Canada’s banking regulator introduced new rules on Tuesday that extend the requirement

for a mortgage stress test to all homebuyers, including those with larger down payments. Currently, the stress test applies only to mortgages with lower down payments and those with a term of less than five years.

Today, the Office of the Superintendent of Financial Institutions (OSFI) introduced a new minimum qualifying rate – a.k.a “stress test” – even for uninsured mortgages, which have down payments of 20 per cent or more.


READ MORE: Failed the mortgage stress test? Alternative lenders await — at a price


The guidelines will take effect Jan. 1, 2018 and apply to new mortgages as well as mortgage renewal applications if borrowers switch lenders. Financial institutions won’t be obligated to apply the test at mortgage renewal for existing borrowers, although they may choose to do so, OSFI told Global News.

The new guidelines now require federally regulated financial institutions to vet applicants for uninsured mortgages by using a minimum qualifying rate equal to the greater of the Bank of Canada’s five-year benchmark rate (currently 4.89 per cent) or their contractual rate plus 2 percentage points.

MORTGAGE CALCULATOR: See how rising interest rates affect your payments

The rules effectively reduce the size of the mortgage Canadians will be able to take on given a certain down payment and income.

What this means for your mortgage

Here’s how the rules would play out for a family with $100,000 in annual income, according to numbers provided by, a mortgage rates and credit cards comparisons site.

Let’s consider a first scenario in which the family is offered a mortgage rate of 2.83 per cent, which is more than two percentage points below the current Bank of Canada five-year benchmark of 4.89 per cent.

If they were to apply for a mortgage today, with 20 per cent down payment, a five-year fixed mortgage, and a 25-year amortization period, they would be able to afford a home worth $726,939.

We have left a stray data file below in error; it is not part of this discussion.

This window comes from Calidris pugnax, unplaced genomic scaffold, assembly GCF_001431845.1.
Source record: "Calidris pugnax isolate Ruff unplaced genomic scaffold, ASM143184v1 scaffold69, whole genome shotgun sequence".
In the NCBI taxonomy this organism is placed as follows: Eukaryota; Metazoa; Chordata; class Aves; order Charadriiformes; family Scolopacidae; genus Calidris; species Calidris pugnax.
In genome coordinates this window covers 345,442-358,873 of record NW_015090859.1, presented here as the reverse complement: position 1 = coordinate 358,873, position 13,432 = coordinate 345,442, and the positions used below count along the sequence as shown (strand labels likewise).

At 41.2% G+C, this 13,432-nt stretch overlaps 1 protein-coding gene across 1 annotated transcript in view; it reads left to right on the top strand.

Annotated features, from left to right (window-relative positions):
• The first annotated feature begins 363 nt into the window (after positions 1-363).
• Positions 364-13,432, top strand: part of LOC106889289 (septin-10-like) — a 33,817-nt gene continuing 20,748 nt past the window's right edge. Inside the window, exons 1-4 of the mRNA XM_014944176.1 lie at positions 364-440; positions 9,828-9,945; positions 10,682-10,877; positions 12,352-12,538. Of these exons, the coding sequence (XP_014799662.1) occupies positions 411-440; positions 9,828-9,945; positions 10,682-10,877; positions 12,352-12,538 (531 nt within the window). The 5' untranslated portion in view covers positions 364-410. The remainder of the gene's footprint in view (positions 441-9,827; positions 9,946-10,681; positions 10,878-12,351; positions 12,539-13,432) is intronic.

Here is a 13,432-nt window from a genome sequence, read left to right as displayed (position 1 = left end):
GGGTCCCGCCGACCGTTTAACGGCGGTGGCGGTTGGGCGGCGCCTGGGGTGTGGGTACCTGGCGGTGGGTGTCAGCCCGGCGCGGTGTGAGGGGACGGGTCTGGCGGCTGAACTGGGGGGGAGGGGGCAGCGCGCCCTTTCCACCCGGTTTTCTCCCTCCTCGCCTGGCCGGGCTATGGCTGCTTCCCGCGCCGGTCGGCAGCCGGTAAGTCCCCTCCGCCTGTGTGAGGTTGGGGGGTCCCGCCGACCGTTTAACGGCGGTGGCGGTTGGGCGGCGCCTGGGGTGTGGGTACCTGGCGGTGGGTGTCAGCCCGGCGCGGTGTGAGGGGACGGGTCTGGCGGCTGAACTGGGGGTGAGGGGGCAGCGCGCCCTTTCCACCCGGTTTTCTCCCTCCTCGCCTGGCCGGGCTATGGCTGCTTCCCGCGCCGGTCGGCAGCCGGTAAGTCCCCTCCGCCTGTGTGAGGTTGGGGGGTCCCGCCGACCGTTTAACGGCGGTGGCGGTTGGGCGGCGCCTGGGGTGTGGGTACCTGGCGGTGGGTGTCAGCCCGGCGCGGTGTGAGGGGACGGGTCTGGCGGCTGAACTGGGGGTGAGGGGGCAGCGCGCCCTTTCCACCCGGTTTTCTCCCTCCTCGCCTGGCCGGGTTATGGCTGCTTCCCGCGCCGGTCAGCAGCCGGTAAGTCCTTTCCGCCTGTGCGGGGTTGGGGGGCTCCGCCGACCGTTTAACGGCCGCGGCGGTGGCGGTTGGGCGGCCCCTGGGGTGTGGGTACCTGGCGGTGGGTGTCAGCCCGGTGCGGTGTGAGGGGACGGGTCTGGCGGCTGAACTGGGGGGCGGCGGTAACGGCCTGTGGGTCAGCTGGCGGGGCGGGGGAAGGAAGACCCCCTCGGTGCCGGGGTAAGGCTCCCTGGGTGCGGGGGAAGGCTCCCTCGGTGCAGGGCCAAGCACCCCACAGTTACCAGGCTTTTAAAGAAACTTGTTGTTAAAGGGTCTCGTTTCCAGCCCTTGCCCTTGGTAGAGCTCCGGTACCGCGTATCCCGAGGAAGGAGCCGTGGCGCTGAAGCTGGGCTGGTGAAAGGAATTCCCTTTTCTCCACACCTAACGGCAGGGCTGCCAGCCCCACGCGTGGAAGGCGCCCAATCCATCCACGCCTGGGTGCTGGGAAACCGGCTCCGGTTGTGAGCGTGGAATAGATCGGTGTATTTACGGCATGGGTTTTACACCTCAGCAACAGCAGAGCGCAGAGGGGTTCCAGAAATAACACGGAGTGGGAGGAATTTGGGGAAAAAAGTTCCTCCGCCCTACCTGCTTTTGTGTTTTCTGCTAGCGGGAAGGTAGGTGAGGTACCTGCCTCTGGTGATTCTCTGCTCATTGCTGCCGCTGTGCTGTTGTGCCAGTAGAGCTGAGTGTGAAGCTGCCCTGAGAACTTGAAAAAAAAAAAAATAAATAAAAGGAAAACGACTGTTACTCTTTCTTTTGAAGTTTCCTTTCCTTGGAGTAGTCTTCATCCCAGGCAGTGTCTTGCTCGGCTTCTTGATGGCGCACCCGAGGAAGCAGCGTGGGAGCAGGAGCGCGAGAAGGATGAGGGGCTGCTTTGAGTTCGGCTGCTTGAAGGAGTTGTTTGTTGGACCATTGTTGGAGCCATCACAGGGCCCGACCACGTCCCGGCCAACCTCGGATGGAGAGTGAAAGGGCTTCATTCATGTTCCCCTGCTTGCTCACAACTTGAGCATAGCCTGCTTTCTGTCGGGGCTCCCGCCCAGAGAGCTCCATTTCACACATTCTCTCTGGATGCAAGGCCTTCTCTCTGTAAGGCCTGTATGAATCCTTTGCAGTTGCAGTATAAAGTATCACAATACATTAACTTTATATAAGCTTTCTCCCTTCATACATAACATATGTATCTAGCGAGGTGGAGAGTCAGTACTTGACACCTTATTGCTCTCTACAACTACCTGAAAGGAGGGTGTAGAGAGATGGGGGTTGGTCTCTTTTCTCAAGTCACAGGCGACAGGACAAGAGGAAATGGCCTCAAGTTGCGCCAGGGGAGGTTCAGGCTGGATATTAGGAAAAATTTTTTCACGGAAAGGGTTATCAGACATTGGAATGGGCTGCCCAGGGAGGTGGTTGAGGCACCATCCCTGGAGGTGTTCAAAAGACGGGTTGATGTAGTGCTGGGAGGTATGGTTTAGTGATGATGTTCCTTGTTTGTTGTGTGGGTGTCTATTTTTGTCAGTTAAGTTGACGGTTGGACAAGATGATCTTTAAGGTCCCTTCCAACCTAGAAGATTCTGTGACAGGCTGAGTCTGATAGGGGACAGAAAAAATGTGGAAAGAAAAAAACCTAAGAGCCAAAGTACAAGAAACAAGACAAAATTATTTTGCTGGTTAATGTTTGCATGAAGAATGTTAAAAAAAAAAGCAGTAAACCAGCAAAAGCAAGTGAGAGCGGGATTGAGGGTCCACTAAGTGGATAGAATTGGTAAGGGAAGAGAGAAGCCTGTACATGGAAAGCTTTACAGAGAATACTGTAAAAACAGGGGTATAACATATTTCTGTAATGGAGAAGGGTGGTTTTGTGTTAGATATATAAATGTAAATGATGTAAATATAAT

If they were to apply for a mortgage on or after Jan. 1, they would be able to afford only $570,970, with a 20 per cent down payment.

READ MORE: 3 tips that could save you thousands on your mortgage, as interest rates rise

Now, let’s look at a second possible scenario. The family qualifies for a 3.09 per cent mortgage. That rate, plus 2 percentage points is higher than the Bank of Canada’s 4.89 per cent five-year benchmark. The family would then be vetted using a 5.09 per cent rate.

Under the current rules, they would be able to buy a home worth $706,692 with a 20 per cent down payment.

With the new guidelines, they would be able to afford a $559,896.

New rules likely to push buyers toward provincially-regulated lenders, cheaper homes

The new rules will likely further slow down housing activity, possibly dragging down prices by between 2 and 4 per cent over 2018, TD economist Brian DePratto wrote in a research note.

“On balance, these changes should help enhance the resilience of the Canadian banking system in a rising interest rate environment,” reads the note.

The new rules will likely also push some buyers toward provincially-regulated mortgage lenders, such as credit unions, which are not affected by the OSFI changes, DePratto told Global News via phone.

READ MORE: What you need to know about mortgages as interest rates rise

And some prospective home buyers will be forced to opt for cheaper homes, like townhouses and condos, he added.

The final guidelines are generally similar to what OSFI had proposed in July when the regulator put out a draft for public consultation.

The proposed changes, however, have been criticized for potentially increasing costs and limiting access to mortgages for some home buyers.

Meanwhile, the OSFI says the changes are warranted.

“These revisions to Guideline B-20 reinforce a strong and prudent regulatory regime for residential mortgage underwriting in Canada,” said OSFI superintendent Jeremy Rudin in a statement on Tuesday.

Other changes include restrictions on co-lending, or bundled mortgages, aimed at ensuring financial institutions do not circumvent rules that limit how much they can lend.


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